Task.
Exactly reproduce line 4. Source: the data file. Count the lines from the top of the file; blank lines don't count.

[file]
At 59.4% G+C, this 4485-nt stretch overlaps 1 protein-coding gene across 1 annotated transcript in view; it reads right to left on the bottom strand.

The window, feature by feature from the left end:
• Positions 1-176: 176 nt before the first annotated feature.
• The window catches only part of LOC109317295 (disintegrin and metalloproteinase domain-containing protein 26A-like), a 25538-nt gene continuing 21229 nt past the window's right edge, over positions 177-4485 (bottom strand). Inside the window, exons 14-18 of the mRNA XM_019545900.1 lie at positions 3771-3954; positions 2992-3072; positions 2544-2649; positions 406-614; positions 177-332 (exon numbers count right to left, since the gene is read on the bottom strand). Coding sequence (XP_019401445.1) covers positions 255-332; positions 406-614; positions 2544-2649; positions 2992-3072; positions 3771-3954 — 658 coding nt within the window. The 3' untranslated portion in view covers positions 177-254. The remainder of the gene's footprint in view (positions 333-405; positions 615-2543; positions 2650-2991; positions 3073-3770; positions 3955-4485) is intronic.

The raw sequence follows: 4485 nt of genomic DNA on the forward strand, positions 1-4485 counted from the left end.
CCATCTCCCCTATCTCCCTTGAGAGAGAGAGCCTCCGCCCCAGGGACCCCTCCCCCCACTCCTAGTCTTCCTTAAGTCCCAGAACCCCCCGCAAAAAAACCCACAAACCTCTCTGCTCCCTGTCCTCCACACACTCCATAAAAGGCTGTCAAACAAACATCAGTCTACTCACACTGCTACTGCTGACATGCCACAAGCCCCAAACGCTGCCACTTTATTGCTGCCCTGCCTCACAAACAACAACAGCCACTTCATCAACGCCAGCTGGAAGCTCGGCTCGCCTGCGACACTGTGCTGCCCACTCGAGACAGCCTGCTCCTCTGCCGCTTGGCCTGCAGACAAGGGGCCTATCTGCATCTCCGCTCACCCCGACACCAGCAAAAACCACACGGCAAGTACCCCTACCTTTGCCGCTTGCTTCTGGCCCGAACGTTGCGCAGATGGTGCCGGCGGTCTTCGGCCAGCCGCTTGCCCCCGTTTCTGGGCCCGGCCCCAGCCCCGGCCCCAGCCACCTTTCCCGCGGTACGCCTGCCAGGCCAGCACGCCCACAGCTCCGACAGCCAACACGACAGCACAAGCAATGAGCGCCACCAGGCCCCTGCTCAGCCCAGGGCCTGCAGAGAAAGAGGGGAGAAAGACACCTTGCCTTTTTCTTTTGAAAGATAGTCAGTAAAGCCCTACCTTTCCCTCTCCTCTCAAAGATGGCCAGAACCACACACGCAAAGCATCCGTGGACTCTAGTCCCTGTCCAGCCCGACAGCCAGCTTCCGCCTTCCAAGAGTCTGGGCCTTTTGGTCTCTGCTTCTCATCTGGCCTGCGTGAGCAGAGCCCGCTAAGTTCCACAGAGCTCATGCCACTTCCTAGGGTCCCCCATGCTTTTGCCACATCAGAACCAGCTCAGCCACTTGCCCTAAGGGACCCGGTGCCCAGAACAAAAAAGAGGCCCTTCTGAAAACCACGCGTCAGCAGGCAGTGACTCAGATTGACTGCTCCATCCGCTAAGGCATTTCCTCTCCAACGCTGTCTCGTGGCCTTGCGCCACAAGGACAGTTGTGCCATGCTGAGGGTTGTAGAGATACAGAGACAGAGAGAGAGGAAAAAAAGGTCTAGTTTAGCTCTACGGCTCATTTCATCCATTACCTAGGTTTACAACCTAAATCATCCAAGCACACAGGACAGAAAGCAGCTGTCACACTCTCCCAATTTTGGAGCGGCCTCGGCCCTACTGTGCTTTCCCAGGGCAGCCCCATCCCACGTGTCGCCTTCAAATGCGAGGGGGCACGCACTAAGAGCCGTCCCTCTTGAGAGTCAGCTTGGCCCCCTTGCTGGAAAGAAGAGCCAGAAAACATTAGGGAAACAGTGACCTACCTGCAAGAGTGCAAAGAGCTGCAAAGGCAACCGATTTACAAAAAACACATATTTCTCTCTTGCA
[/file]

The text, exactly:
• The window catches only part of LOC109317295 (disintegrin and metalloproteinase domain-containing protein 26A-like), a 25538-nt gene continuing 21229 nt past the window's right edge, over positions 177-4485 (bottom strand). Inside the window, exons 14-18 of the mRNA XM_019545900.1 lie at positions 3771-3954; positions 2992-3072; positions 2544-2649; positions 406-614; positions 177-332 (exon numbers count right to left, since the gene is read on the bottom strand). Coding sequence (XP_019401445.1) covers positions 255-332; positions 406-614; positions 2544-2649; positions 2992-3072; positions 3771-3954 — 658 coding nt within the window. The 3' untranslated portion in view covers positions 177-254. The remainder of the gene's footprint in view (positions 333-405; positions 615-2543; positions 2650-2991; positions 3073-3770; positions 3955-4485) is intronic.